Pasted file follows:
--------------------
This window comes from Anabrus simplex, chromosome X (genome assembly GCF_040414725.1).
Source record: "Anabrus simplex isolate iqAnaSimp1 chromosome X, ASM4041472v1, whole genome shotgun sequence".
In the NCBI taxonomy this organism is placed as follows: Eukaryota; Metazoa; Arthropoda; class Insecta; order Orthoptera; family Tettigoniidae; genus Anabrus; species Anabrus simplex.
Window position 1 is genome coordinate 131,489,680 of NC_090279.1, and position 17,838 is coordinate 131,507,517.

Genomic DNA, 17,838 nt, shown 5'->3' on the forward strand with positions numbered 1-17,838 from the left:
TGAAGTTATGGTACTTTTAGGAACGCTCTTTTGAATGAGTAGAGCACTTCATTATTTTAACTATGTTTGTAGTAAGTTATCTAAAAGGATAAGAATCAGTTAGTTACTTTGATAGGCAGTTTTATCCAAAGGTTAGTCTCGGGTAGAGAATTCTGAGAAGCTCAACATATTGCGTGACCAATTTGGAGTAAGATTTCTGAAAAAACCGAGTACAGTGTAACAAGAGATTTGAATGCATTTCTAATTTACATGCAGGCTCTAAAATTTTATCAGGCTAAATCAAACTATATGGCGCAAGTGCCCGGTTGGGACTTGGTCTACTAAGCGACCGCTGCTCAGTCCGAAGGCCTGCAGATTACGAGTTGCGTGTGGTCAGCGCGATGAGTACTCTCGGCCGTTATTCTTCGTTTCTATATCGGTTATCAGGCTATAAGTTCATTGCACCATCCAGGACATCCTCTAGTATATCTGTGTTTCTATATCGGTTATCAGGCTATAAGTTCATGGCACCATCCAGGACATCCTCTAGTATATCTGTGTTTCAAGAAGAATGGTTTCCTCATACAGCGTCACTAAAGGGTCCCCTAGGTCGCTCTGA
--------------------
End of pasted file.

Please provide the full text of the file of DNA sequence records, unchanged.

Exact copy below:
This window comes from Anabrus simplex, chromosome X (genome assembly GCF_040414725.1).
Source record: "Anabrus simplex isolate iqAnaSimp1 chromosome X, ASM4041472v1, whole genome shotgun sequence".
In the NCBI taxonomy this organism is placed as follows: Eukaryota; Metazoa; Arthropoda; class Insecta; order Orthoptera; family Tettigoniidae; genus Anabrus; species Anabrus simplex.
Window position 1 is genome coordinate 131,489,680 of NC_090279.1, and position 17,838 is coordinate 131,507,517.

Genomic DNA, 17,838 nt, shown 5'->3' on the forward strand with positions numbered 1-17,838 from the left:
TGAAGTTATGGTACTTTTAGGAACGCTCTTTTGAATGAGTAGAGCACTTCATTATTTTAACTATGTTTGTAGTAAGTTATCTAAAAGGATAAGAATCAGTTAGTTACTTTGATAGGCAGTTTTATCCAAAGGTTAGTCTCGGGTAGAGAATTCTGAGAAGCTCAACATATTGCGTGACCAATTTGGAGTAAGATTTCTGAAAAAACCGAGTACAGTGTAACAAGAGATTTGAATGCATTTCTAATTTACATGCAGGCTCTAAAATTTTATCAGGCTAAATCAAACTATATGGCGCAAGTGCCCGGTTGGGACTTGGTCTACTAAGCGACCGCTGCTCAGTCCGAAGGCCTGCAGATTACGAGTTGCGTGTGGTCAGCGCGATGAGTACTCTCGGCCGTTATTCTTCGTTTCTATATCGGTTATCAGGCTATAAGTTCATTGCACCATCCAGGACATCCTCTAGTATATCTGTGTTTCTATATCGGTTATCAGGCTATAAGTTCATGGCACCATCCAGGACATCCTCTAGTATATCTGTGTTTCAAGAAGAATGGTTTCCTCATACAGCGTCACTAAAGGGTCCCCTAGGTCGCTCTGA